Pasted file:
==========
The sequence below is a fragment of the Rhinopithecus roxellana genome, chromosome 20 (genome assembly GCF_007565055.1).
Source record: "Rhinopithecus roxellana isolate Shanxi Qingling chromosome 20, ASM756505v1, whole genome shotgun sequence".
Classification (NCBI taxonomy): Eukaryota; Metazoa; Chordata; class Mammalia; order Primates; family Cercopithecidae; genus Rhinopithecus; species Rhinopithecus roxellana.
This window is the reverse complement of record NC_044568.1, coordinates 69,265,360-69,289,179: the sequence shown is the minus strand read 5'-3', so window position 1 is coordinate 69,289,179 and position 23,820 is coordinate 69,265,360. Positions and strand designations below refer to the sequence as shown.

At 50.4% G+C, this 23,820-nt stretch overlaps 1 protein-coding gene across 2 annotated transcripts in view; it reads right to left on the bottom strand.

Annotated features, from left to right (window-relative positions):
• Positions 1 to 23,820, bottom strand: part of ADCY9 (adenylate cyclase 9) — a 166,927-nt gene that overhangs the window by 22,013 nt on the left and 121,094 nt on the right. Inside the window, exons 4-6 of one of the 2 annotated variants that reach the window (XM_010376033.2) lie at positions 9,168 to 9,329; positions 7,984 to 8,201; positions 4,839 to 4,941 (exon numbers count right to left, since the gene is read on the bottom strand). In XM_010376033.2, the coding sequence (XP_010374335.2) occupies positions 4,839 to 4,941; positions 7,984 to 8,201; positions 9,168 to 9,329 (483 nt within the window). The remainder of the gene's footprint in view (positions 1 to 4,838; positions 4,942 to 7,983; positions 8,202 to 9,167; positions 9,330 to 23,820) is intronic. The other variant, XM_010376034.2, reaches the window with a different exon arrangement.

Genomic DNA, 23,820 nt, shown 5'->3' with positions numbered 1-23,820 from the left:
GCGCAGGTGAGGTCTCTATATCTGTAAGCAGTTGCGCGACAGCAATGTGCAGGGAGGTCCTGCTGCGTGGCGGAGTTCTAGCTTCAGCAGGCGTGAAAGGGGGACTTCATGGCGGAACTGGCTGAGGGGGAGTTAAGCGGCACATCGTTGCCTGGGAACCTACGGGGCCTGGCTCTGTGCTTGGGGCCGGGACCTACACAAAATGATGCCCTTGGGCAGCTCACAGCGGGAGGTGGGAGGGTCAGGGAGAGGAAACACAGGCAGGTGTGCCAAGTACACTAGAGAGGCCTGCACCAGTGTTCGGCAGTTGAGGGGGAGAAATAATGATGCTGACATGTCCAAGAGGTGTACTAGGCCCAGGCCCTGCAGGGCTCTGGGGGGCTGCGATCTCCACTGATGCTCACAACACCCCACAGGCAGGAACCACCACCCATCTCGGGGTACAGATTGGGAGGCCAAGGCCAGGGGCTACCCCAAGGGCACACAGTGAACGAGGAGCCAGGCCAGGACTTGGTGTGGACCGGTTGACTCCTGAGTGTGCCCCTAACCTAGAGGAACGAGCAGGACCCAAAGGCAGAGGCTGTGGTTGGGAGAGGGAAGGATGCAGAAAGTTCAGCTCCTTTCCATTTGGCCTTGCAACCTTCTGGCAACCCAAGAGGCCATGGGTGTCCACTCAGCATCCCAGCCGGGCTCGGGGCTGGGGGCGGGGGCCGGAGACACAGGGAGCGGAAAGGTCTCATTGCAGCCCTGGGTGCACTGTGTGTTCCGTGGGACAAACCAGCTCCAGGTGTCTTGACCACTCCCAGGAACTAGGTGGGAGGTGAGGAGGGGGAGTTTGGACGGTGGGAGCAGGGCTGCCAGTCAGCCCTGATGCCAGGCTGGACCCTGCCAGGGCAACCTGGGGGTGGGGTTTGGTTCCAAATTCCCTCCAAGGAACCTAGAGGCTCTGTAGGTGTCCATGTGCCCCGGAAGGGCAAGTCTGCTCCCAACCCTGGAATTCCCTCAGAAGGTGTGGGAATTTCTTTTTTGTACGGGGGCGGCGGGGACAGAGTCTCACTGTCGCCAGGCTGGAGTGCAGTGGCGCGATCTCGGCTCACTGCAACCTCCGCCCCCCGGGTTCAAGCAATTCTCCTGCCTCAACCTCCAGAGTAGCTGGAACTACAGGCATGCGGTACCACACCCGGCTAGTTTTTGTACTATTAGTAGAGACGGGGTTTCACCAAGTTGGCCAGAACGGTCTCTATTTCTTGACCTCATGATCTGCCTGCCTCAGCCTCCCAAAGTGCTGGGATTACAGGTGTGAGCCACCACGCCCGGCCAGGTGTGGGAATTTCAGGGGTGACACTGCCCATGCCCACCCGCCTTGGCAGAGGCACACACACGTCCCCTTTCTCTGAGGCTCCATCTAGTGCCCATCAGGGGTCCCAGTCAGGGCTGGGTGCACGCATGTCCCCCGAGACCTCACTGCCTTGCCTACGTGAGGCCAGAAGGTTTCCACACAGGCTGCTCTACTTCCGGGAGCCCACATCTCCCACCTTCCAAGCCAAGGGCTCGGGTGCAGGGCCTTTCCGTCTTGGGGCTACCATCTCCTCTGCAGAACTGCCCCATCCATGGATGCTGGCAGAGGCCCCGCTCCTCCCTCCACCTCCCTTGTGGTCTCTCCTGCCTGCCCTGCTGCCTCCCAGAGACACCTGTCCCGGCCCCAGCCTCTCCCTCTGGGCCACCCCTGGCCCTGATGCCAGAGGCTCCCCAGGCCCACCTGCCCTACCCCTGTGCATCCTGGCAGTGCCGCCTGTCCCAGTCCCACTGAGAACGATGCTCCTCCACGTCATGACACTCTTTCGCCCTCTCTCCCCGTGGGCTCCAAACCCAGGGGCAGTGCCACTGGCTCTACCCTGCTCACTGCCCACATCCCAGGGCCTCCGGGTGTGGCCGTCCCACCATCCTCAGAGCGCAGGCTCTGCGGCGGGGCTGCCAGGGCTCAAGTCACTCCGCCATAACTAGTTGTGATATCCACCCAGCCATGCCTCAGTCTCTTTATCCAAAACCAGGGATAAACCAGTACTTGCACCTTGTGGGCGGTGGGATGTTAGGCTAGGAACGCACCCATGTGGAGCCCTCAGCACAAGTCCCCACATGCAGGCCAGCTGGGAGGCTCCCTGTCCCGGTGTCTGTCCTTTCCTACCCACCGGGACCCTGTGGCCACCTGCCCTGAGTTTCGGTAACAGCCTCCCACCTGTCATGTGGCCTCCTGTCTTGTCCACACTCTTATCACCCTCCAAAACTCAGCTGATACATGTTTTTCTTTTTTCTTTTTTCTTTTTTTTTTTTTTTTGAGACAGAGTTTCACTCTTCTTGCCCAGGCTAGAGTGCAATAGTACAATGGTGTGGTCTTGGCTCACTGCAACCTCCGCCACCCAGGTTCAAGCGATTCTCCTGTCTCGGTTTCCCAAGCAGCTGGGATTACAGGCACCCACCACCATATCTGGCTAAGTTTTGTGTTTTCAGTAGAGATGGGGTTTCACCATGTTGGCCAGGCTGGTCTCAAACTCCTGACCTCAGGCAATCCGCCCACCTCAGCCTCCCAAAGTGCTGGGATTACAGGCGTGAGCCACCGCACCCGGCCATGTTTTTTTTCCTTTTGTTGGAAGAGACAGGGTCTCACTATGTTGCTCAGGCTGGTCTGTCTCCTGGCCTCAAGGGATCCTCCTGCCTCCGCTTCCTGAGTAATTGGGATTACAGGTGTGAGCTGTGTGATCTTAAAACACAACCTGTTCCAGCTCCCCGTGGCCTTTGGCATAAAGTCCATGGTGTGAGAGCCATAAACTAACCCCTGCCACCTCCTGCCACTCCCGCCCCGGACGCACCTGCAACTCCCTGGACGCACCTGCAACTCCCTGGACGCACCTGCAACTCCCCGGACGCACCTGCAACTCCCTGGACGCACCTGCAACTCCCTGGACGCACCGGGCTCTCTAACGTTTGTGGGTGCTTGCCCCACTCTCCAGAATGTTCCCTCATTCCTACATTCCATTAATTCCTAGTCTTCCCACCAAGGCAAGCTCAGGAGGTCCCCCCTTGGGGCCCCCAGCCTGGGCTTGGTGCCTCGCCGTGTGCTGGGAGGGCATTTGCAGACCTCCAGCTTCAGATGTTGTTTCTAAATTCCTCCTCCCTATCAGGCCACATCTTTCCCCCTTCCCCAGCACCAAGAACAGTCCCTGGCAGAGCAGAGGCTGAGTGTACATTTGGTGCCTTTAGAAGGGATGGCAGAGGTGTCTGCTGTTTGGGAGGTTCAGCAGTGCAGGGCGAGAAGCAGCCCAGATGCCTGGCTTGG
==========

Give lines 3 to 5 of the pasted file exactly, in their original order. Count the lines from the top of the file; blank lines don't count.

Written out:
Classification (NCBI taxonomy): Eukaryota; Metazoa; Chordata; class Mammalia; order Primates; family Cercopithecidae; genus Rhinopithecus; species Rhinopithecus roxellana.
This window is the reverse complement of record NC_044568.1, coordinates 69,265,360-69,289,179: the sequence shown is the minus strand read 5'-3', so window position 1 is coordinate 69,289,179 and position 23,820 is coordinate 69,265,360. Positions and strand designations below refer to the sequence as shown.

At 50.4% G+C, this 23,820-nt stretch overlaps 1 protein-coding gene across 2 annotated transcripts in view; it reads right to left on the bottom strand.